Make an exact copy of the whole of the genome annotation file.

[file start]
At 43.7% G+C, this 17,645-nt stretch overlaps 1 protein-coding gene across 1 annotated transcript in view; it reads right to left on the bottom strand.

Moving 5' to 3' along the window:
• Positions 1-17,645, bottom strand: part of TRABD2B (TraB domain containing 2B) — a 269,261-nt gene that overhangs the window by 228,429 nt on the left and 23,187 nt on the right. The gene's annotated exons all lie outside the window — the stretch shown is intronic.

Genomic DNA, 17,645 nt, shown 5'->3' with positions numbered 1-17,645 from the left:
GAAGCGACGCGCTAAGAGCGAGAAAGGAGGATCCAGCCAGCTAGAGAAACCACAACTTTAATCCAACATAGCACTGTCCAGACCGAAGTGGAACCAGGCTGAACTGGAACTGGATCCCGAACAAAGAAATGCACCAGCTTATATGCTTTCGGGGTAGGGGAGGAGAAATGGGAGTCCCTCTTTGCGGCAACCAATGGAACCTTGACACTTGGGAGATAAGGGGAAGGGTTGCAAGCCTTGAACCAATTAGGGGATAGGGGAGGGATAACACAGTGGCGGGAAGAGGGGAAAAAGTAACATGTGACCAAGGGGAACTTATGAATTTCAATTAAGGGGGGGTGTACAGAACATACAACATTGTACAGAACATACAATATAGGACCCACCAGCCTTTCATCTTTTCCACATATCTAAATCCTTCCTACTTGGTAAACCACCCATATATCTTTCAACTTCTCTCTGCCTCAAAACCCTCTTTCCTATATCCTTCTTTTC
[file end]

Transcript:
At 43.7% G+C, this 17,645-nt stretch overlaps 1 protein-coding gene across 1 annotated transcript in view; it reads right to left on the bottom strand.

Moving 5' to 3' along the window:
• Positions 1-17,645, bottom strand: part of TRABD2B (TraB domain containing 2B) — a 269,261-nt gene that overhangs the window by 228,429 nt on the left and 23,187 nt on the right. The gene's annotated exons all lie outside the window — the stretch shown is intronic.

Genomic DNA, 17,645 nt, shown 5'->3' with positions numbered 1-17,645 from the left:
GAAGCGACGCGCTAAGAGCGAGAAAGGAGGATCCAGCCAGCTAGAGAAACCACAACTTTAATCCAACATAGCACTGTCCAGACCGAAGTGGAACCAGGCTGAACTGGAACTGGATCCCGAACAAAGAAATGCACCAGCTTATATGCTTTCGGGGTAGGGGAGGAGAAATGGGAGTCCCTCTTTGCGGCAACCAATGGAACCTTGACACTTGGGAGATAAGGGGAAGGGTTGCAAGCCTTGAACCAATTAGGGGATAGGGGAGGGATAACACAGTGGCGGGAAGAGGGGAAAAAGTAACATGTGACCAAGGGGAACTTATGAATTTCAATTAAGGGGGGGTGTACAGAACATACAACATTGTACAGAACATACAATATAGGACCCACCAGCCTTTCATCTTTTCCACATATCTAAATCCTTCCTACTTGGTAAACCACCCATATATCTTTCAACTTCTCTCTGCCTCAAAACCCTCTTTCCTATATCCTTCTTTTC